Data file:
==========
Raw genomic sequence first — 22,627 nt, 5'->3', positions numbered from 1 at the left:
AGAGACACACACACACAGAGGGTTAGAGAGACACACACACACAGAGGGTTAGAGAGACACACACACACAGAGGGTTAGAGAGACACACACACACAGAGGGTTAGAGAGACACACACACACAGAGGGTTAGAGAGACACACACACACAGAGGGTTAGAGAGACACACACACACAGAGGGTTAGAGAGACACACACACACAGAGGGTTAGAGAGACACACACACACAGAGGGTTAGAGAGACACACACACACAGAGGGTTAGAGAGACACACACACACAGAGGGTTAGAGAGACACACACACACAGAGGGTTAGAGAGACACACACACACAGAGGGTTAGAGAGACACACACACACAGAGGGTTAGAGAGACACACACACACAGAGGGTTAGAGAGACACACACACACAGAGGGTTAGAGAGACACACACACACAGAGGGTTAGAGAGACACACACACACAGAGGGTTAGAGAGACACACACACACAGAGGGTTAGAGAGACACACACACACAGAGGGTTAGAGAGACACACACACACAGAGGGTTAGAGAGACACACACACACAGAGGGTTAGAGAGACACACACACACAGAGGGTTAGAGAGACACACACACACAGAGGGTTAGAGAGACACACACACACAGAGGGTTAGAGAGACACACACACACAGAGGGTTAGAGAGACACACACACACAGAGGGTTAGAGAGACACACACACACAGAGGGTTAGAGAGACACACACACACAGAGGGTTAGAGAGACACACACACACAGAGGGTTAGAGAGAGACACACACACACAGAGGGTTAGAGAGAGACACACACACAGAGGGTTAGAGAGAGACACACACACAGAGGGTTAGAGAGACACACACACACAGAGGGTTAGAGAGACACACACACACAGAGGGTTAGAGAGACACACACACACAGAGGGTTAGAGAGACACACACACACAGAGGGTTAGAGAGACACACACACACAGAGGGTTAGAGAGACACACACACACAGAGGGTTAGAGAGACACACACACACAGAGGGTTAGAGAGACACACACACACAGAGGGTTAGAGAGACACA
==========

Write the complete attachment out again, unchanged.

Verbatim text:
Raw genomic sequence first — 22,627 nt, 5'->3', positions numbered from 1 at the left:
AGAGACACACACACACAGAGGGTTAGAGAGACACACACACACAGAGGGTTAGAGAGACACACACACACAGAGGGTTAGAGAGACACACACACACAGAGGGTTAGAGAGACACACACACACAGAGGGTTAGAGAGACACACACACACAGAGGGTTAGAGAGACACACACACACAGAGGGTTAGAGAGACACACACACACAGAGGGTTAGAGAGACACACACACACAGAGGGTTAGAGAGACACACACACACAGAGGGTTAGAGAGACACACACACACAGAGGGTTAGAGAGACACACACACACAGAGGGTTAGAGAGACACACACACACAGAGGGTTAGAGAGACACACACACACAGAGGGTTAGAGAGACACACACACACAGAGGGTTAGAGAGACACACACACACAGAGGGTTAGAGAGACACACACACACAGAGGGTTAGAGAGACACACACACACAGAGGGTTAGAGAGACACACACACACAGAGGGTTAGAGAGACACACACACACAGAGGGTTAGAGAGACACACACACACAGAGGGTTAGAGAGACACACACACACAGAGGGTTAGAGAGACACACACACACAGAGGGTTAGAGAGACACACACACACAGAGGGTTAGAGAGACACACACACACAGAGGGTTAGAGAGACACACACACACAGAGGGTTAGAGAGACACACACACACAGAGGGTTAGAGAGACACACACACACAGAGGGTTAGAGAGACACACACACACAGAGGGTTAGAGAGACACACACACACAGAGGGTTAGAGAGAGACACACACACACAGAGGGTTAGAGAGAGACACACACACAGAGGGTTAGAGAGAGACACACACACAGAGGGTTAGAGAGACACACACACACAGAGGGTTAGAGAGACACACACACACAGAGGGTTAGAGAGACACACACACACAGAGGGTTAGAGAGACACACACACACAGAGGGTTAGAGAGACACACACACACAGAGGGTTAGAGAGACACACACACACAGAGGGTTAGAGAGACACACACACACAGAGGGTTAGAGAGACACACACACACAGAGGGTTAGAGAGACACA